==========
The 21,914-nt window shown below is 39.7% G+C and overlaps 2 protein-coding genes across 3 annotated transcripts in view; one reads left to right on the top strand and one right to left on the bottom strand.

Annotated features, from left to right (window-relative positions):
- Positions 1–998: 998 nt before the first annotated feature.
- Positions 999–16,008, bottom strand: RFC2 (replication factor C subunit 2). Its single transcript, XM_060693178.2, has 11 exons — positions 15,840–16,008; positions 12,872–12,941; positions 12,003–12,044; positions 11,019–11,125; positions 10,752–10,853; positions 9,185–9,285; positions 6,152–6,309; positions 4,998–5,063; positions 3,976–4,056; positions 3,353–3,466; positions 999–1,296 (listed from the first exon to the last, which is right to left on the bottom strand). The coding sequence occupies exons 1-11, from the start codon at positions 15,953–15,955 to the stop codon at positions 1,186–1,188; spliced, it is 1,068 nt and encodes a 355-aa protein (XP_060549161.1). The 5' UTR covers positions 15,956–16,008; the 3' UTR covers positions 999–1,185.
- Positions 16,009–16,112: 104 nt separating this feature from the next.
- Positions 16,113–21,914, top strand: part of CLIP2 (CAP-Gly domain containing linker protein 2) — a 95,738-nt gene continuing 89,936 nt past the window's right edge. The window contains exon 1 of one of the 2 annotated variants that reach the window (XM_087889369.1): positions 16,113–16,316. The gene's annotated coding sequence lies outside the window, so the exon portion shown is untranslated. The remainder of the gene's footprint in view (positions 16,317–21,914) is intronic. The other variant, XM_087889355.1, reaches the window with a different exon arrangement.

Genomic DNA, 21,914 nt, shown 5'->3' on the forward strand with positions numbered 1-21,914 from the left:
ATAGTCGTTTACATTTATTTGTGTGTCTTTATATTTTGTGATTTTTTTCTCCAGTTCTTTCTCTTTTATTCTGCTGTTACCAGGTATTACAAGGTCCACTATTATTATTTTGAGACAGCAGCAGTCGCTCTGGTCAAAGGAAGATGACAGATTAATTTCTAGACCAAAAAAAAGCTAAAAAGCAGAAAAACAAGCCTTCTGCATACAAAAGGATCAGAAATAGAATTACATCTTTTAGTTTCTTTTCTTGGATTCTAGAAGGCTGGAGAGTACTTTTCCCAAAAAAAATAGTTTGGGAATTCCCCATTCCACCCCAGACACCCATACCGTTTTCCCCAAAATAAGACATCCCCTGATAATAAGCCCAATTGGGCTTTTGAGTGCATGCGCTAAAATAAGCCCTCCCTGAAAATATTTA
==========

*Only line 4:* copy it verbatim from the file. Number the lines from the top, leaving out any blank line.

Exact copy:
- Positions 999–16,008, bottom strand: RFC2 (replication factor C subunit 2). Its single transcript, XM_060693178.2, has 11 exons — positions 15,840–16,008; positions 12,872–12,941; positions 12,003–12,044; positions 11,019–11,125; positions 10,752–10,853; positions 9,185–9,285; positions 6,152–6,309; positions 4,998–5,063; positions 3,976–4,056; positions 3,353–3,466; positions 999–1,296 (listed from the first exon to the last, which is right to left on the bottom strand). The coding sequence occupies exons 1-11, from the start codon at positions 15,953–15,955 to the stop codon at positions 1,186–1,188; spliced, it is 1,068 nt and encodes a 355-aa protein (XP_060549161.1). The 5' UTR covers positions 15,956–16,008; the 3' UTR covers positions 999–1,185.